A number of our members have been around long enough to remember the youth justice system of the 1980’s and 90’s. There were some good people doing some very good work, but this was fragmented and inconsistent. There was a strong sense of there being “injustice by geography”. One member described youth justice at the time as “a Cinderella issue managed by Cinderella services”. Our anxieties about greater devolution are that partner agencies may feel freer to withdraw their best staff from YOTs; case transfers between YOTs will be become more difficult as services’ offerings become more diverse, and it will become as difficult to compare the quality and effectiveness of services as to compare apples with pears.
Please think about how the YOT model can be further strengthened by tying partners in more tightly with their financial and staffing contributions. Think also about how the model could be extended to include young adults aged 18- 24, given the inadequacies in services currently offered to this age group as well as the important research into brain development in late adolescence. Extending the remit of YOTs to age 25 would be in line with the new code for children and young people with special educational needs and disabilities; it would also be in line with the intended changes to “leaving care” support for Looked after Children which the current plans are also to extend to 25.
The YOT Manager
YOT managers are key in providing leadership to a team or service of professional staff drawn from many different backgrounds. Many of us take on additional responsibilities in areas such as safeguarding boards and local criminal justice boards. Some provide leadership to other multi agency services within their areas. We believe it is important that YOT managers are inspirational leaders who are competent to manage public protection, safeguarding and retain the confidence of their staff, of young people, of victims of crime, their local communities and the courts. They should not be seen as “belonging” to one agency, such as to a local authority’s children’s services or to the Police and Crime Commissioner, but rather as belonging to the multi-agency partnership.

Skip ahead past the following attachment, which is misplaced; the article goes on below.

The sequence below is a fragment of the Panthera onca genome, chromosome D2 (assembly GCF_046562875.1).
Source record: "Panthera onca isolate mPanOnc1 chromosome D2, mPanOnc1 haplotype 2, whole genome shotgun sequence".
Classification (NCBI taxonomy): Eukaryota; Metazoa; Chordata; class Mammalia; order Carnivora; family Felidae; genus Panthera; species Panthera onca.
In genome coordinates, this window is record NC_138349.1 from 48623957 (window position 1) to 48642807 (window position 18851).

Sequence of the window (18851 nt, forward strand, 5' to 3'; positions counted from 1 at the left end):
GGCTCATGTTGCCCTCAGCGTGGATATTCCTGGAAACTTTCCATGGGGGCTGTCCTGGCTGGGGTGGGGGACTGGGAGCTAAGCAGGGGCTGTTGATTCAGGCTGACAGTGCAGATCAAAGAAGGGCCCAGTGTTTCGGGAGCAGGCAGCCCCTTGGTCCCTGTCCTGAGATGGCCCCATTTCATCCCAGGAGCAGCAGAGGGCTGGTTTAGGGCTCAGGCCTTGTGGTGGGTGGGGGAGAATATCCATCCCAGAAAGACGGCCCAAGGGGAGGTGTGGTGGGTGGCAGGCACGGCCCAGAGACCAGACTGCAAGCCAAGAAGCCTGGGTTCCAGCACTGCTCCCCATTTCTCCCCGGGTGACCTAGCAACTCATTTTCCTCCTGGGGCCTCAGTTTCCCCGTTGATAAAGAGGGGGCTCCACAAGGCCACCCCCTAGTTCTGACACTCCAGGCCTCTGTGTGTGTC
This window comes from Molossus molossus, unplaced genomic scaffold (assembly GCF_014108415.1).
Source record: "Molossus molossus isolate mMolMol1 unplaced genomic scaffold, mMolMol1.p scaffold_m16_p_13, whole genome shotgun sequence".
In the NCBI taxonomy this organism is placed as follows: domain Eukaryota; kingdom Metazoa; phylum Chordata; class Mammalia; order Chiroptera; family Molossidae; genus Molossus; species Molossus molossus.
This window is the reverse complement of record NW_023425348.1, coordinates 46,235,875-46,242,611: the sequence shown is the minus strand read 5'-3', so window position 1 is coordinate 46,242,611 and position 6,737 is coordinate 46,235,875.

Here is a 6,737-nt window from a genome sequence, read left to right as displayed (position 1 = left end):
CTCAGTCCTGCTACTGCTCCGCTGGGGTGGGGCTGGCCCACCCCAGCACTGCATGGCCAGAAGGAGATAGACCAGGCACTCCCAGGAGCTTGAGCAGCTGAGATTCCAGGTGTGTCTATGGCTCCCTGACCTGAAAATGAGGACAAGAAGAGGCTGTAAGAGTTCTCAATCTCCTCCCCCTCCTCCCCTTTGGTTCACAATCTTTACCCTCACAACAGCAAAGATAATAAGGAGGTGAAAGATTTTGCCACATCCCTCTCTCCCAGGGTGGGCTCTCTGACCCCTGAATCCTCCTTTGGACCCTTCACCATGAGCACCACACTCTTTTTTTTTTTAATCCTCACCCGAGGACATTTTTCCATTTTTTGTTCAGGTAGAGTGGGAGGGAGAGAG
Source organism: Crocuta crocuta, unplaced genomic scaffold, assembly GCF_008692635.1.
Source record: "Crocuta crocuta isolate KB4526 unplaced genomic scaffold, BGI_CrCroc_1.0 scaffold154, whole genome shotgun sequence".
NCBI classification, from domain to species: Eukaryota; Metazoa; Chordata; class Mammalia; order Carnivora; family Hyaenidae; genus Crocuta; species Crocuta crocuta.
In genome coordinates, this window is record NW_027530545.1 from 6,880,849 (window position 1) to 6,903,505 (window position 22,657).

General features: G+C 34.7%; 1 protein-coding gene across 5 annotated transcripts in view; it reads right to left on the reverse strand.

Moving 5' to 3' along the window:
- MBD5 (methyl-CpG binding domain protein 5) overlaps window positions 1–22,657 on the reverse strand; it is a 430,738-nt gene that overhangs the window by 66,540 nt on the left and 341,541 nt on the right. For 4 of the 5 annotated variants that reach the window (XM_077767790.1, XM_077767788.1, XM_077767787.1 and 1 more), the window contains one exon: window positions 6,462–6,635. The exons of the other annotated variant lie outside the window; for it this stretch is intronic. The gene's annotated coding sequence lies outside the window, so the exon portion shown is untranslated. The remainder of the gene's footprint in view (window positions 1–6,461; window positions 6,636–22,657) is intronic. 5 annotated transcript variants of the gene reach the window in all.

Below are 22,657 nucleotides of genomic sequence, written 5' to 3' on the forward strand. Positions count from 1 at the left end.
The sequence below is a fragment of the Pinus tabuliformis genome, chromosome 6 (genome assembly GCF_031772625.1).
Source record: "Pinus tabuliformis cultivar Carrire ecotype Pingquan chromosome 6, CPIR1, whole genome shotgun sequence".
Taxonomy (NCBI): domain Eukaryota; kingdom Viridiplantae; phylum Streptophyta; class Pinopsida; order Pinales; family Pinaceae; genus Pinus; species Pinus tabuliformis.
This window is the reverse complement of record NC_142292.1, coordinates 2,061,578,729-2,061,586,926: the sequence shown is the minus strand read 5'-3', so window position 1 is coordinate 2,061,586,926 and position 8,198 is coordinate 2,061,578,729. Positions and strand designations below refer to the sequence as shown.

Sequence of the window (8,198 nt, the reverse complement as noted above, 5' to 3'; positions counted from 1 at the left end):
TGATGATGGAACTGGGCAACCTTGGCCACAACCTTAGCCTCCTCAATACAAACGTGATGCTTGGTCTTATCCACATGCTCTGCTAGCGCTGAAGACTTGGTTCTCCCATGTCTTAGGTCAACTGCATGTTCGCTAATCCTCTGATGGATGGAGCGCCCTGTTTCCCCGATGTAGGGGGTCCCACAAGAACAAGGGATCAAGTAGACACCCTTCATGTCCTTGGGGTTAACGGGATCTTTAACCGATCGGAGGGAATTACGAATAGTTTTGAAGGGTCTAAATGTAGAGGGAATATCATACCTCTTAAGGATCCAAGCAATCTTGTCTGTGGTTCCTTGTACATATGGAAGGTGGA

A straw poll of our members at our AGM suggested that over 80% now come from social work background. In 2000, a greater number would have been drawn from other professions, notably from probation and police. We find this change regrettable and would like to see greater encouragement to all of the YOT partners to identify potential leaders in the future. We believe that new leaders need to be trained and supported in their roles and for the last two years we, as an association, have provided a leadership development programme for “Aspiring Future Youth Justice Leaders”. These programmes have been fully subscribed and the feedback from participants has been exceptionally positive.
The Steering Group